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What’s Eugene Known For? Quick.

November 4th, 2010 by dk

How does Eugene look to New Yorkers? It’s changing, and not slowly.

Over a weekend breakfast at Brail’s last month, two UO professors told me a story about realtor Sue Prichard showing them a profile of Eugene printed in The New Yorker decades ago. The town’s laid-back lifestyle and bashful fear of an invasion of Californians appealed to these immigrants from the Bronx.

This week’s issue of The New Yorker profiles Alberto Salazar and his unconventional aspirations to save long-distance running from the “crash-and-burn” fate that befell his own athletic career. The article makes only passing mention of Eugene and Salazar’s investment in the Oregon Electric Station, but the connection is still there.

Eugene will be known for speed. Track Town USA will question conventions, combining quirk with quick.
The New York Times last Sunday acknowledged “what many have been reluctant to acknowledge: that Oregon is a step ahead of everyone else.” That was of course a reference to Eugene’s hometown football team. The Oregon Ducks, sitting atop the football world for the first time in their history, have caught the fancy of the nation.

There are lessons for all of us in the Ducks’ success.

Head Coach Chip Kelly has emphasized that his team practices against a “faceless opponent.” He doesn’t motivate his players by talking about the other team. He emphasizes the system and each athlete’s assignment for each play. Kelly has 70 young men convinced that if each does his job correctly, it won’t matter what the other team does — victory relies on completing each assignment.

Teaching ambition differs from encouraging competitiveness. The latter emphasizes making somebody else lose. The former focuses on the details within our control that will bring victory. “Win The Day.”

Kelly has literally trademarked that phrase, but only because Shakespeare’s “to thine own self be true” was already taken.

We know who we are in Eugene, but Kelly’s philosophy can shake us out of our complacency. We can be sure of ourselves, and also push ourselves.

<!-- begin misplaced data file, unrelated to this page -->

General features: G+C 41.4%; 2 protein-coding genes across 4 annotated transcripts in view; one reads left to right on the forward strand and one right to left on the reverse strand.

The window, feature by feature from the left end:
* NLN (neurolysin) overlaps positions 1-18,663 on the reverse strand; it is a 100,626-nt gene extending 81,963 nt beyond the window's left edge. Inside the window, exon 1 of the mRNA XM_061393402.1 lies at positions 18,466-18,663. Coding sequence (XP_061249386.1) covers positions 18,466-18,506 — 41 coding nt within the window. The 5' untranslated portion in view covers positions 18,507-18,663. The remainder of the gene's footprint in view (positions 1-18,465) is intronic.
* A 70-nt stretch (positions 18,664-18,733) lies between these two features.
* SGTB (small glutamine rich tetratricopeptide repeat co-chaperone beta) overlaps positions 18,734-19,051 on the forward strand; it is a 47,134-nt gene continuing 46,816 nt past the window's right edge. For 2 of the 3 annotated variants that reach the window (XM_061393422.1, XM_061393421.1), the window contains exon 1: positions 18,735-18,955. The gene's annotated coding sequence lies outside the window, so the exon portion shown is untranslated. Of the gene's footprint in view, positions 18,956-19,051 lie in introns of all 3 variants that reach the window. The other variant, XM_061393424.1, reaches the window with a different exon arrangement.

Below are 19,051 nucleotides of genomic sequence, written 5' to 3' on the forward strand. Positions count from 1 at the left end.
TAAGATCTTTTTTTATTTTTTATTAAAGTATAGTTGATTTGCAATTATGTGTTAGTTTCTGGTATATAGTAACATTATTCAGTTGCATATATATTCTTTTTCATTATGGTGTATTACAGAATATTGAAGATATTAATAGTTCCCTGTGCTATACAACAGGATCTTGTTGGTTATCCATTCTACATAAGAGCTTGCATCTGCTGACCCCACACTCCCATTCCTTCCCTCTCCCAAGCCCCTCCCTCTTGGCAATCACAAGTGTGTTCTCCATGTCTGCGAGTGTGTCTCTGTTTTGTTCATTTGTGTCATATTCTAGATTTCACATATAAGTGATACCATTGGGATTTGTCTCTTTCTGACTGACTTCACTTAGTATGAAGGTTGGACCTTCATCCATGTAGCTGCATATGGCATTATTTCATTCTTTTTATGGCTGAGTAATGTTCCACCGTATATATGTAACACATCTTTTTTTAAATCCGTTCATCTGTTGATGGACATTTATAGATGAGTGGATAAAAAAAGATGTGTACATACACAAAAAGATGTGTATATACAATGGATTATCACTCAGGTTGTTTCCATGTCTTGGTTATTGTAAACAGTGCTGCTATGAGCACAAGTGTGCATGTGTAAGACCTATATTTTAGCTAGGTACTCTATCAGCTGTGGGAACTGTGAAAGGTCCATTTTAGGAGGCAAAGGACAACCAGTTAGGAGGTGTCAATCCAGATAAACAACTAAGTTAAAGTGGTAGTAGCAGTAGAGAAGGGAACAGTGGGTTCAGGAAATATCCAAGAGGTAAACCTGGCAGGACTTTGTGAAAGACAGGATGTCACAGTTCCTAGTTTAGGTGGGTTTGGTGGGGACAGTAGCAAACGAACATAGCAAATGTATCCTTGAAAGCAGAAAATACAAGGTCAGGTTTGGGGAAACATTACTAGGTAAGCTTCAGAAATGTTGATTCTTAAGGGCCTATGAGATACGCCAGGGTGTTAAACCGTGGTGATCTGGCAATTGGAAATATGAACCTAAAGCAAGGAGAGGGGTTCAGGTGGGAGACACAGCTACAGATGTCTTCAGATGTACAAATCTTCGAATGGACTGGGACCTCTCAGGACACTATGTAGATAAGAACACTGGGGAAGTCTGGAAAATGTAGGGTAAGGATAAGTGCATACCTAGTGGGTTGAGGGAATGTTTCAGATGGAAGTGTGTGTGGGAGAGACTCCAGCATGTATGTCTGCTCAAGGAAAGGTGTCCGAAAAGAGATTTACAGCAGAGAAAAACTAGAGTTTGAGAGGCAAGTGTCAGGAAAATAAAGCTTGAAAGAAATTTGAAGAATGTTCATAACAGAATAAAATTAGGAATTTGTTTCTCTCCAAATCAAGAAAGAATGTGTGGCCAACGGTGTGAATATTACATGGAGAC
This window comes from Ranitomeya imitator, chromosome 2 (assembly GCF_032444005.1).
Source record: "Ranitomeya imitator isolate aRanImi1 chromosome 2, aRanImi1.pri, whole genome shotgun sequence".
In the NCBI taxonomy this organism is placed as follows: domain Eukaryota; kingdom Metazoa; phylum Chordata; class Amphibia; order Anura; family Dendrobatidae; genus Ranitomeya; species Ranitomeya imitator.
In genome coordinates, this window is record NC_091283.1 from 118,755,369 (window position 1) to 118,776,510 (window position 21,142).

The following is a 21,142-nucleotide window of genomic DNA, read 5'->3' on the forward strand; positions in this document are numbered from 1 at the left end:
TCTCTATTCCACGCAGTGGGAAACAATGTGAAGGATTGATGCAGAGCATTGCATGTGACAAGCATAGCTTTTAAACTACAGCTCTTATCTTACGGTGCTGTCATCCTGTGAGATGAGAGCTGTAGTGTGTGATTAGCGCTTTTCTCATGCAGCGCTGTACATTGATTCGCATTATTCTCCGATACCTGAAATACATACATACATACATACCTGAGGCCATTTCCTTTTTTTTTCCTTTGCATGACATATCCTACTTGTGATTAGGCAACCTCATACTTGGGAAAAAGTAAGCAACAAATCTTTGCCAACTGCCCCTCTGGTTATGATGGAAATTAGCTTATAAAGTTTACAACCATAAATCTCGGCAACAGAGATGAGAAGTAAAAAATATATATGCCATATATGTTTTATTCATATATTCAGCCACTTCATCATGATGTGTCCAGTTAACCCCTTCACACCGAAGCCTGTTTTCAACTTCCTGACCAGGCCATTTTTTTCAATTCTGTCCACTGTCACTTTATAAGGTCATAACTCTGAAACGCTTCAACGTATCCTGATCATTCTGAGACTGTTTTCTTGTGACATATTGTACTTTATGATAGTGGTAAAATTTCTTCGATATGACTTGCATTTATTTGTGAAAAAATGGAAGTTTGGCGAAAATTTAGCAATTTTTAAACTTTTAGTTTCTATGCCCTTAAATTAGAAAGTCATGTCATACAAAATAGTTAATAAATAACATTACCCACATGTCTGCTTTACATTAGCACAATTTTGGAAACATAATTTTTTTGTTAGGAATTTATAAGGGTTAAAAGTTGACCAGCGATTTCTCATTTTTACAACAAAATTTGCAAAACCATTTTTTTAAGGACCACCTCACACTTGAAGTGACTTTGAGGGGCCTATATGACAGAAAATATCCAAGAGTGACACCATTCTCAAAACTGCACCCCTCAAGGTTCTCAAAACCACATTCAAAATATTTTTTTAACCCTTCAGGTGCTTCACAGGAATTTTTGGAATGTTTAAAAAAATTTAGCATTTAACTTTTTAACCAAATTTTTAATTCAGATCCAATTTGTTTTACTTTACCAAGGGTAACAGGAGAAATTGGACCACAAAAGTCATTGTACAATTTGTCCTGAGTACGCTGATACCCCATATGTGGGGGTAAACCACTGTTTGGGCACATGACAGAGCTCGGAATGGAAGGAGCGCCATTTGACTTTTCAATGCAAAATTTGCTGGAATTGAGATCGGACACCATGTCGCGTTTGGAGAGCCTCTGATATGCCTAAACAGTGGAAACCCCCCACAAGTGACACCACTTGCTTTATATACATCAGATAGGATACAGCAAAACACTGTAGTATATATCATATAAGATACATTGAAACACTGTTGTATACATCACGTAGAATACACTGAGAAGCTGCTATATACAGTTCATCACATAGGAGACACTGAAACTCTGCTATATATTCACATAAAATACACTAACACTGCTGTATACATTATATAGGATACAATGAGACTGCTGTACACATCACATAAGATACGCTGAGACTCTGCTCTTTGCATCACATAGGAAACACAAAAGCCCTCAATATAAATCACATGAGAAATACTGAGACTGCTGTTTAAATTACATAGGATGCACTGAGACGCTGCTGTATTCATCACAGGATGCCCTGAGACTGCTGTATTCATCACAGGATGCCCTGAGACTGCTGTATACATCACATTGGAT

We struggle with ambition here in Eugene, because we don’t want anyone to lose. But that’s not understanding the concept deeply enough, confusing it with competition.

Consider again our reputation. A beautiful, laid-back place. A great town to raise a family. A wonderland for retirees. A step back in time. Five ZIP codes that smoked too much pot.

Do you see a theme? Each suggests slowness. Is it any wonder so many of us fear we won’t keep up?

Kelly won’t say so out loud, but his system uses speed to heighten his team’s focus. Kelly runs each football practice at such a pace that a player has time to think only about what he has to do, not why or what if. If he doesn’t execute perfectly, the good news is his next chance is coming quickly. Can you hear Nike’s “just do it” slogan inside this training method? Taking that tempo into the game, fans love the speed, but it’s the players’ resolve that opposing coaches can’t solve.

We can challenge ourselves to raise our game. Each of us can strive to become the fullest expression of ourselves yet revealed. UO President and Sanskrit scholar Richard Lariviere would call it “dharma.” Kelly calls it winning.

We needn’t mimic the manic that is the Ducks, but can we show some of the same fearless ambition?

Excellence can be its own reward, and exertion in its pursuit will be enjoyable. That’s certainly what the Ducks are learning this year. As Oregon cornerback Cliff Harris told the New York Times, after last week’s victory over USC, “They thought their talent and five-star recruits was going to beat our hard work. Talent doesn’t beat hard work.”

As the USC Trojans learned last week, complacency reverses the arrow of inevitability. Dharma’s demands keep each soul in motion. Only its direction is affected by our actions.

Did I mention that these two professors from New York teach the classics to UO honor students? They’ve never regretted their exodus from the Bronx, but they kept their ambition for their profession and their students. They’ve both been decorated for their academic achievements. “… and it shall follow as the day the night ….”

Don Kahle ( writes a weekly column for The Register-Guard and blogs.

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